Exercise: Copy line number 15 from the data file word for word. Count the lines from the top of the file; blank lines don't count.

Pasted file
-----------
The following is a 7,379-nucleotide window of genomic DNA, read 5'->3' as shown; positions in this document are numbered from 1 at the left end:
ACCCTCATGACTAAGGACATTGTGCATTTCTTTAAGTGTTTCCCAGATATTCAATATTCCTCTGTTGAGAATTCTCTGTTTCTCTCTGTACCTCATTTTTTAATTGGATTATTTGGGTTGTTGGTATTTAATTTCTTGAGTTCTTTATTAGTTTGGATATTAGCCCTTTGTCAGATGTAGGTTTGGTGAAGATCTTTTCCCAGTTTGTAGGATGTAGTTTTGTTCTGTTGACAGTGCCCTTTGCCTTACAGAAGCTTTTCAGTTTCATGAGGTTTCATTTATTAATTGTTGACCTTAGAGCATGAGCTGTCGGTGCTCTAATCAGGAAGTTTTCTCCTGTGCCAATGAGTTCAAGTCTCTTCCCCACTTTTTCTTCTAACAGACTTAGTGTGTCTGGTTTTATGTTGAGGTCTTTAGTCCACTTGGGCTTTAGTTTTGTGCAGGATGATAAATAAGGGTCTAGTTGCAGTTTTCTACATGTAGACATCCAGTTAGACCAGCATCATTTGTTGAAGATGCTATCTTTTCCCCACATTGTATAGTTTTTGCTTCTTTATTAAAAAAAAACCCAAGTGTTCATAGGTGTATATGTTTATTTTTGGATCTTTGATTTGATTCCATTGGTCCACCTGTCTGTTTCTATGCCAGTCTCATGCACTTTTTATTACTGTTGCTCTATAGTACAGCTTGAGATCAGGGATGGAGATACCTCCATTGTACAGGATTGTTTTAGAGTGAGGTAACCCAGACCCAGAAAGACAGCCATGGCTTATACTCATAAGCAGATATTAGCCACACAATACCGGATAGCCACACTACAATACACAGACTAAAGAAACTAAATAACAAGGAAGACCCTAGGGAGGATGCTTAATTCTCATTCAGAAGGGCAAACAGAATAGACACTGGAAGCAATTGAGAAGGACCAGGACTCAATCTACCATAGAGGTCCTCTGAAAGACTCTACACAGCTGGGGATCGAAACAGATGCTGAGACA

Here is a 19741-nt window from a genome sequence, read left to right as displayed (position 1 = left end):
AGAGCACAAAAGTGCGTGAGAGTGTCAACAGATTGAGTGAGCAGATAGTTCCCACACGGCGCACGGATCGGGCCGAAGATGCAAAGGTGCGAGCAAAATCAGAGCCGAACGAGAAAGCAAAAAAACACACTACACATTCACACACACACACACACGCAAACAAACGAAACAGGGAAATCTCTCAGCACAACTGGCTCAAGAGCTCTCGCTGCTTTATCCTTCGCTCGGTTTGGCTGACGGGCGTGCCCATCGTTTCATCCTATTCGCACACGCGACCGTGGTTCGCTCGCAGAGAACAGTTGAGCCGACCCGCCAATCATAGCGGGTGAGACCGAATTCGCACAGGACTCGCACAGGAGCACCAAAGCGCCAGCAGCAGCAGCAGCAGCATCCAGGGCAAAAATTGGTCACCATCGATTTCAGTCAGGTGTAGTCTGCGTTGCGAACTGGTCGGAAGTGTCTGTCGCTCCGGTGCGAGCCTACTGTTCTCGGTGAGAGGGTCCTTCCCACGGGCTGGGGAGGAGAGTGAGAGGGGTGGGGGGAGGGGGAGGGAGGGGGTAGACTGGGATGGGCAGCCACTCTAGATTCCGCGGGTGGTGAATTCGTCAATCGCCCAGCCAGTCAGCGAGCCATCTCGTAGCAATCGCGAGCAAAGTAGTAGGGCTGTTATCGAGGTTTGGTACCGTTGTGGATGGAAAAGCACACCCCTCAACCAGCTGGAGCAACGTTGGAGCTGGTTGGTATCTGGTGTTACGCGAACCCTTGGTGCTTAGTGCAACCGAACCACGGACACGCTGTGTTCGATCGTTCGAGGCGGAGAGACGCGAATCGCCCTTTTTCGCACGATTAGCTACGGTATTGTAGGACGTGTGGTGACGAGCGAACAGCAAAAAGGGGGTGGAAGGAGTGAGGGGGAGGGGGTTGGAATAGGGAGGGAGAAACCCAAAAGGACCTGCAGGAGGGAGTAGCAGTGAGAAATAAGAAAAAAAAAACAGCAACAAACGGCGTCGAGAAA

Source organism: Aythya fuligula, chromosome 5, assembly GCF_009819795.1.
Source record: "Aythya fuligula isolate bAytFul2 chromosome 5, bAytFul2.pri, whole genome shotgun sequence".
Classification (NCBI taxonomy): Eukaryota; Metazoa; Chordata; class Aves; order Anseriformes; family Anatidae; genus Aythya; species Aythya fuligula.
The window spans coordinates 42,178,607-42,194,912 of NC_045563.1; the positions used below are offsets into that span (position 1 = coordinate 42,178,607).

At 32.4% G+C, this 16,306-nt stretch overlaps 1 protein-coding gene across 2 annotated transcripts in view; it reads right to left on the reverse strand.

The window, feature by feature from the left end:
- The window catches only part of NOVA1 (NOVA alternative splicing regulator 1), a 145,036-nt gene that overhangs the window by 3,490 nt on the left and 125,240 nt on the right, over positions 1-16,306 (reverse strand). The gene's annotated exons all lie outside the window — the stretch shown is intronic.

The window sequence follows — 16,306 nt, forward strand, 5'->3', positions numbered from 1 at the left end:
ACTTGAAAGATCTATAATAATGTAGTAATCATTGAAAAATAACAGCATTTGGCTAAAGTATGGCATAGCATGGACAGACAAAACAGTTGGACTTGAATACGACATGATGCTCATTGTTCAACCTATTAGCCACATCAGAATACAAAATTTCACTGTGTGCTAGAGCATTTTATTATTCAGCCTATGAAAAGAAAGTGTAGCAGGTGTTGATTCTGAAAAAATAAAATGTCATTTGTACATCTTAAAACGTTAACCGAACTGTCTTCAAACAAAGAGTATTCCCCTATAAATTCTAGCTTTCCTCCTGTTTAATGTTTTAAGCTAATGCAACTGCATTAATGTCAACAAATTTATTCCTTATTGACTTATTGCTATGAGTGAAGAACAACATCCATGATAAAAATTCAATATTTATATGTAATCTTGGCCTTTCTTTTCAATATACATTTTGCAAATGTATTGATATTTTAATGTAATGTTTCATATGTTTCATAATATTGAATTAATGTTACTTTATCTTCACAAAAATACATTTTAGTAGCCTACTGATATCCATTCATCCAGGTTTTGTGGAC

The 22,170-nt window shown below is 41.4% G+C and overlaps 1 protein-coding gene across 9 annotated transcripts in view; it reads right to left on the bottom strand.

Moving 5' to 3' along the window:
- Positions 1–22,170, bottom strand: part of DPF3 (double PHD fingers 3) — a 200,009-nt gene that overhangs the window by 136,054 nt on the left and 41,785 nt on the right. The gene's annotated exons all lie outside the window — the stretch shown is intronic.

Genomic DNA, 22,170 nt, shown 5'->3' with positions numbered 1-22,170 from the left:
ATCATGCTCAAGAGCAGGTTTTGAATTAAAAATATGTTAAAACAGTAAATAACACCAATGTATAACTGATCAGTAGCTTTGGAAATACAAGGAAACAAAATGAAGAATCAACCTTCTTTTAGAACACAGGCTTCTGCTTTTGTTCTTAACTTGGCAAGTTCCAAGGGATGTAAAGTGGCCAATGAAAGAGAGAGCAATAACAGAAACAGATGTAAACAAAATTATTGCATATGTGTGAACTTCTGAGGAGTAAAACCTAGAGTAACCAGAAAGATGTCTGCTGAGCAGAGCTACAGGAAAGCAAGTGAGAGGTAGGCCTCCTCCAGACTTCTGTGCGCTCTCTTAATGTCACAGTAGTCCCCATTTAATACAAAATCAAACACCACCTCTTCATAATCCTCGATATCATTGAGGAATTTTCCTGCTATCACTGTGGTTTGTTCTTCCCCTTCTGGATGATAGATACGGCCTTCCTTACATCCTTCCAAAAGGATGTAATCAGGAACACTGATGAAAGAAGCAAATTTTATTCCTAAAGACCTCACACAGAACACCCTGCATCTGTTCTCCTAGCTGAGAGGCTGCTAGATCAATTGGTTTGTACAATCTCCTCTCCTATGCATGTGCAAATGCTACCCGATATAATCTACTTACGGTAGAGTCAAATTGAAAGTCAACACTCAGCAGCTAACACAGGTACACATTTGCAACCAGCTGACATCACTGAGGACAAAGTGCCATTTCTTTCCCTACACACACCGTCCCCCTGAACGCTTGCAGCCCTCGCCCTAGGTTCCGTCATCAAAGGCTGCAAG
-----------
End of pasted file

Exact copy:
Moving 5' to 3' along the window: